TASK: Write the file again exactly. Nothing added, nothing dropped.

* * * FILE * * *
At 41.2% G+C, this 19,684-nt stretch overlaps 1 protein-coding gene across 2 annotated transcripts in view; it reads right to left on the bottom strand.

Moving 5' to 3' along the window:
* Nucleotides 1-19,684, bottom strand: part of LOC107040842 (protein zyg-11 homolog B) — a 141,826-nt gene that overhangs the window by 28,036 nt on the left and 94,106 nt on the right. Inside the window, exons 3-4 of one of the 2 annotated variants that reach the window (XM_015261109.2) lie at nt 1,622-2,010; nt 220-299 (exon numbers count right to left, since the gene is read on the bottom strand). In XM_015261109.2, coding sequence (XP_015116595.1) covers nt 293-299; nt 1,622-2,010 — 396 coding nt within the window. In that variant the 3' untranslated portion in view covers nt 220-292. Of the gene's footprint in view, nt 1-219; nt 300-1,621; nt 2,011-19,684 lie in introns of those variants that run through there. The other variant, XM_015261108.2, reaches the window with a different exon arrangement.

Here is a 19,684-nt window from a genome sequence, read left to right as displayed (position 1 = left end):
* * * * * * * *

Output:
At 41.2% G+C, this 19,684-nt stretch overlaps 1 protein-coding gene across 2 annotated transcripts in view; it reads right to left on the bottom strand.

Moving 5' to 3' along the window:
* Nucleotides 1-19,684, bottom strand: part of LOC107040842 (protein zyg-11 homolog B) — a 141,826-nt gene that overhangs the window by 28,036 nt on the left and 94,106 nt on the right. Inside the window, exons 3-4 of one of the 2 annotated variants that reach the window (XM_015261109.2) lie at nt 1,622-2,010; nt 220-299 (exon numbers count right to left, since the gene is read on the bottom strand). In XM_015261109.2, coding sequence (XP_015116595.1) covers nt 293-299; nt 1,622-2,010 — 396 coding nt within the window. In that variant the 3' untranslated portion in view covers nt 220-292. Of the gene's footprint in view, nt 1-219; nt 300-1,621; nt 2,011-19,684 lie in introns of those variants that run through there. The other variant, XM_015261108.2, reaches the window with a different exon arrangement.

Here is a 19,684-nt window from a genome sequence, read left to right as displayed (position 1 = left end):